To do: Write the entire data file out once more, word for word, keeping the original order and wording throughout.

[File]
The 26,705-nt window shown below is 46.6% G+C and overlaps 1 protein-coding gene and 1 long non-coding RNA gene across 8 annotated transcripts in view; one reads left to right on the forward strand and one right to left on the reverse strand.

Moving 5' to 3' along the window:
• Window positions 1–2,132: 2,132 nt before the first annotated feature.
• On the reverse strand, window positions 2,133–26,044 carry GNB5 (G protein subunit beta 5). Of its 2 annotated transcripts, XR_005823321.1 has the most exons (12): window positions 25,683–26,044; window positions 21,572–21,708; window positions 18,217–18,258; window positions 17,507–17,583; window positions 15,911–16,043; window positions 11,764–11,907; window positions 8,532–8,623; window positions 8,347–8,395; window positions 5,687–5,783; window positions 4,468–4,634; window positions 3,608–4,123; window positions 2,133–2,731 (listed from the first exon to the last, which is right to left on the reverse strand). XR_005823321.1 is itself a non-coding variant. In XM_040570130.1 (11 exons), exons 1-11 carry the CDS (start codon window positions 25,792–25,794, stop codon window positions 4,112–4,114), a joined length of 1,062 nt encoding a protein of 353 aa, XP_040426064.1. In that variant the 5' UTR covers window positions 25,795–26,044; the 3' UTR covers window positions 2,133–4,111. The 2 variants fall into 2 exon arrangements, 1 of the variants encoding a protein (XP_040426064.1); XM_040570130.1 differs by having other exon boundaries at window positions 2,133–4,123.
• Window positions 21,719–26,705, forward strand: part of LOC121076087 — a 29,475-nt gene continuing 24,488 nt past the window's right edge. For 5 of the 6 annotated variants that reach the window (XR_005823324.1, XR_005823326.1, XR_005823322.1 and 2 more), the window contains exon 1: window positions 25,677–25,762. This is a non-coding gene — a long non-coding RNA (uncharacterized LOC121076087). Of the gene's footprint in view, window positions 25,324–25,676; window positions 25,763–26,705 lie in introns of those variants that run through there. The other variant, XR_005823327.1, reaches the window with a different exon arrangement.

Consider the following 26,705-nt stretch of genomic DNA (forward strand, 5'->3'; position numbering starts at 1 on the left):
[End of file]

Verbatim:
The 26,705-nt window shown below is 46.6% G+C and overlaps 1 protein-coding gene and 1 long non-coding RNA gene across 8 annotated transcripts in view; one reads left to right on the forward strand and one right to left on the reverse strand.

Moving 5' to 3' along the window:
• Window positions 1–2,132: 2,132 nt before the first annotated feature.
• On the reverse strand, window positions 2,133–26,044 carry GNB5 (G protein subunit beta 5). Of its 2 annotated transcripts, XR_005823321.1 has the most exons (12): window positions 25,683–26,044; window positions 21,572–21,708; window positions 18,217–18,258; window positions 17,507–17,583; window positions 15,911–16,043; window positions 11,764–11,907; window positions 8,532–8,623; window positions 8,347–8,395; window positions 5,687–5,783; window positions 4,468–4,634; window positions 3,608–4,123; window positions 2,133–2,731 (listed from the first exon to the last, which is right to left on the reverse strand). XR_005823321.1 is itself a non-coding variant. In XM_040570130.1 (11 exons), exons 1-11 carry the CDS (start codon window positions 25,792–25,794, stop codon window positions 4,112–4,114), a joined length of 1,062 nt encoding a protein of 353 aa, XP_040426064.1. In that variant the 5' UTR covers window positions 25,795–26,044; the 3' UTR covers window positions 2,133–4,111. The 2 variants fall into 2 exon arrangements, 1 of the variants encoding a protein (XP_040426064.1); XM_040570130.1 differs by having other exon boundaries at window positions 2,133–4,123.
• Window positions 21,719–26,705, forward strand: part of LOC121076087 — a 29,475-nt gene continuing 24,488 nt past the window's right edge. For 5 of the 6 annotated variants that reach the window (XR_005823324.1, XR_005823326.1, XR_005823322.1 and 2 more), the window contains exon 1: window positions 25,677–25,762. This is a non-coding gene — a long non-coding RNA (uncharacterized LOC121076087). Of the gene's footprint in view, window positions 25,324–25,676; window positions 25,763–26,705 lie in introns of those variants that run through there. The other variant, XR_005823327.1, reaches the window with a different exon arrangement.

Consider the following 26,705-nt stretch of genomic DNA (forward strand, 5'->3'; position numbering starts at 1 on the left):